“We could have dismissed the petition on the short ground that…the right to life guaranteed by Article 21 of the Constitution does not include the right to die,” observe Justices Markandey Katju and Gyan Sudha Misra sagely in the Aruna Shanbaug case. “However, in view of the importance of the issues involved we decided to go deeper into the merits of the case.” Negotiating the grey ethical areas relating to euthanasia in a humane, progressive, and persuasive way, this detailed Supreme Court judgment lays down a broad legal framework for dealing with a subject that has not received the attention it deserves from the legislature. The court's decision on the immediate matter at hand — the plea that Aruna Shanbaug, the nurse who has been lying in a vegetative state on a Mumbai hospital bed since she was brutally raped and strangulated in 1973, should be allowed to die — is largely based on medical evidence. The evidence furnished by a panel of experts showed that while Ms Shanbaug may be in a permanent vegetative state (PVS), she is neither brain dead nor in a coma. The court also went into the question of who could initiate the move to withdraw life support to a person in PVS. Its answer is that such decisions can be taken by parents, spouses, and close relatives or, in their absence (as in Ms Shanbaug's case), the “next friend.” Justices Katju and Misra held that her next friend was clearly KEM Hospital staff, “who have been amazingly caring for her day and night for so many long years,” and not the petitioner who urged that Aruna be allowed to die in dignity.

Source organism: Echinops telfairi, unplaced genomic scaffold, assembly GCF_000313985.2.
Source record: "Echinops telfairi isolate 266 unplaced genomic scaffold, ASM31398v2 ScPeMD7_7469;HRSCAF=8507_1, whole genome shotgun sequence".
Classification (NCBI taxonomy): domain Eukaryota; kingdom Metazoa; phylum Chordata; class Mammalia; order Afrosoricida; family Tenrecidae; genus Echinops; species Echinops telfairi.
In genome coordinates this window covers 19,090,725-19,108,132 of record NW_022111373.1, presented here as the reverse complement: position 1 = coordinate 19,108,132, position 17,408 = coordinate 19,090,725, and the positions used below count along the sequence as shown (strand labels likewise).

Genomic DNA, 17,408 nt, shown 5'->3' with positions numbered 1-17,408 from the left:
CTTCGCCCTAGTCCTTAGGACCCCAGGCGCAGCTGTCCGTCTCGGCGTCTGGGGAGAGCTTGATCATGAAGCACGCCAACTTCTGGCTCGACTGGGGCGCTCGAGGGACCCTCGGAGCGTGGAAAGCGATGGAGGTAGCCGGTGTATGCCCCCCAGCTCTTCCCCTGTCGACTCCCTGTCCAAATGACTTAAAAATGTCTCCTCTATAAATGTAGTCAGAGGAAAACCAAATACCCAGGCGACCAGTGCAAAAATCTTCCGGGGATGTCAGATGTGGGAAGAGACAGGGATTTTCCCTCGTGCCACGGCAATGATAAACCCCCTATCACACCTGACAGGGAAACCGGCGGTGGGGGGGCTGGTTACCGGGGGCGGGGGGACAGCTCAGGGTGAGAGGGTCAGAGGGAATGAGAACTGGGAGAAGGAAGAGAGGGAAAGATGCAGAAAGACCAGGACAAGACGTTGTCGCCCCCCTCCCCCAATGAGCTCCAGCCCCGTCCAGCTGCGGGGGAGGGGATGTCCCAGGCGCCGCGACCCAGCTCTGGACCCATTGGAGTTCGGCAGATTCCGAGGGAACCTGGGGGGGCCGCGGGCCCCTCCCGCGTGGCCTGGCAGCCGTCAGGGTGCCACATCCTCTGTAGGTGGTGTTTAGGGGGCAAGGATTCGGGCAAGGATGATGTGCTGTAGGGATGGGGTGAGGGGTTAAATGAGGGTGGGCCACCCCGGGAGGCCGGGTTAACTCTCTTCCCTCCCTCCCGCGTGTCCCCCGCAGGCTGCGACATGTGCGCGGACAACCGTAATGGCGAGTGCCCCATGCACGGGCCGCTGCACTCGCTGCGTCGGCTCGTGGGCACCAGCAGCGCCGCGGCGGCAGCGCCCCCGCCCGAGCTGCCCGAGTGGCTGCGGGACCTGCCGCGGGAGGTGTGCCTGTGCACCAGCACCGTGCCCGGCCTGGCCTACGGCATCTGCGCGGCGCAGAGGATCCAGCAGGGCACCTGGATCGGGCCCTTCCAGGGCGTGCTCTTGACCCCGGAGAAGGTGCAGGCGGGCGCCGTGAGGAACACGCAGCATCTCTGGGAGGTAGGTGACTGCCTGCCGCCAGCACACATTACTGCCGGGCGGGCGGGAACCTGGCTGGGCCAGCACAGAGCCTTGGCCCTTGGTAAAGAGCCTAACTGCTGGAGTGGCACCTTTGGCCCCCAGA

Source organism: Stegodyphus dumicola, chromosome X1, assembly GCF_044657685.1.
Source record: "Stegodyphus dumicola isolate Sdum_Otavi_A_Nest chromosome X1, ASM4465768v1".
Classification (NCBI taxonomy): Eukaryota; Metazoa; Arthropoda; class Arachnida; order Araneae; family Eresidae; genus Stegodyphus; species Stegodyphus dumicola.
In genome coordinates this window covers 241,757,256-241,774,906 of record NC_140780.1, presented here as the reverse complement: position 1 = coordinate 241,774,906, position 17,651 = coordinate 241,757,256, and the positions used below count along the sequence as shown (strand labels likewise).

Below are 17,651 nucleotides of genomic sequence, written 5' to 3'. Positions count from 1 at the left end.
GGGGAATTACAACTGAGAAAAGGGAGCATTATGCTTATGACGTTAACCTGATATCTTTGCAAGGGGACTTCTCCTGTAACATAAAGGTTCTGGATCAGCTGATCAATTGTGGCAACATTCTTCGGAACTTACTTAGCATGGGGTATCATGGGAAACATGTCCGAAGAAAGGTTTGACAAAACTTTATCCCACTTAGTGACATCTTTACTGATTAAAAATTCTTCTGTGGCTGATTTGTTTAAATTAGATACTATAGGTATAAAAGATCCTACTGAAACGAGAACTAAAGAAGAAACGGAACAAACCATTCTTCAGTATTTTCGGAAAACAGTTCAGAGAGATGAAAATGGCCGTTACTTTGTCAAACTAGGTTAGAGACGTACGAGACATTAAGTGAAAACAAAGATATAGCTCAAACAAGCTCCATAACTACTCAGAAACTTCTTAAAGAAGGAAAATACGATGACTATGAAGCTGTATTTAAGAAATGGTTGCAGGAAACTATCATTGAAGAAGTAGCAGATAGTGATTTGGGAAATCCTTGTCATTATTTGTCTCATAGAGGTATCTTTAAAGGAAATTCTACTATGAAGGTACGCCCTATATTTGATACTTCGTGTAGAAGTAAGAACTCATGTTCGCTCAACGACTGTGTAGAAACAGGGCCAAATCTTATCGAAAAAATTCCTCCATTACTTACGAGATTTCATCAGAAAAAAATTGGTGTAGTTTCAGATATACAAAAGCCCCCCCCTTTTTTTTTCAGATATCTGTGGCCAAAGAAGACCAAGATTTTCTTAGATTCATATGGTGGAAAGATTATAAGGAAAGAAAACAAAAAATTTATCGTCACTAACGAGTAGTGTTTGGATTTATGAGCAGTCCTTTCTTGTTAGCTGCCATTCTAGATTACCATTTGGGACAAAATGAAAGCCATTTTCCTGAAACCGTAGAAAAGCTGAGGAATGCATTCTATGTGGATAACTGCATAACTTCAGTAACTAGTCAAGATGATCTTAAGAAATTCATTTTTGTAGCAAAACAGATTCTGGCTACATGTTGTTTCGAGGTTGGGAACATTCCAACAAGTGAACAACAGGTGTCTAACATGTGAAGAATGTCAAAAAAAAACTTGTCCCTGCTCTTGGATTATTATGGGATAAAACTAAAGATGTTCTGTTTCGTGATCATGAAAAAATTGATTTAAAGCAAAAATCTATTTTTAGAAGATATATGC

Upholding the distinction between active euthanasia, which involves taking specific steps such as injecting a person with a lethal substance, and passive euthanasia, which is withdrawing medical treatment with the knowledge that it will cause death, the court has held that the latter is permissible in exceptional circumstances — for example, when a patient is kept alive purely mechanically and when he or she is “only able to sustain involuntary functioning through advanced medical technology.” Citing a slew of international case laws on the subject, the Supreme Court has laid down a strict framework for the procedure to be adopted for non-voluntary passive euthanasia until suitable legislation is in place. All mercy-killing pleas should be heard by a two-member bench of the appropriate High Court and decisions may be taken only after seeking medical opinion from three empanelled doctors, who must examine the patient, his or her medical records, and also get the views of the hospital staff. Leaving such decisions entirely to a patient's relatives or doctors carries the risk that murders will be carried out in the guise of mercy killing. In its judgment, the court has struck a fine balance — it has shown great sensitivity in handling the heart-rending case of Aruna Shanbaug and her wonderful ‘next friend,' the KEM Hospital staff, taken a progressive and empathetic view about dying with dignity, but subjected it to exacting and rigorous procedures.

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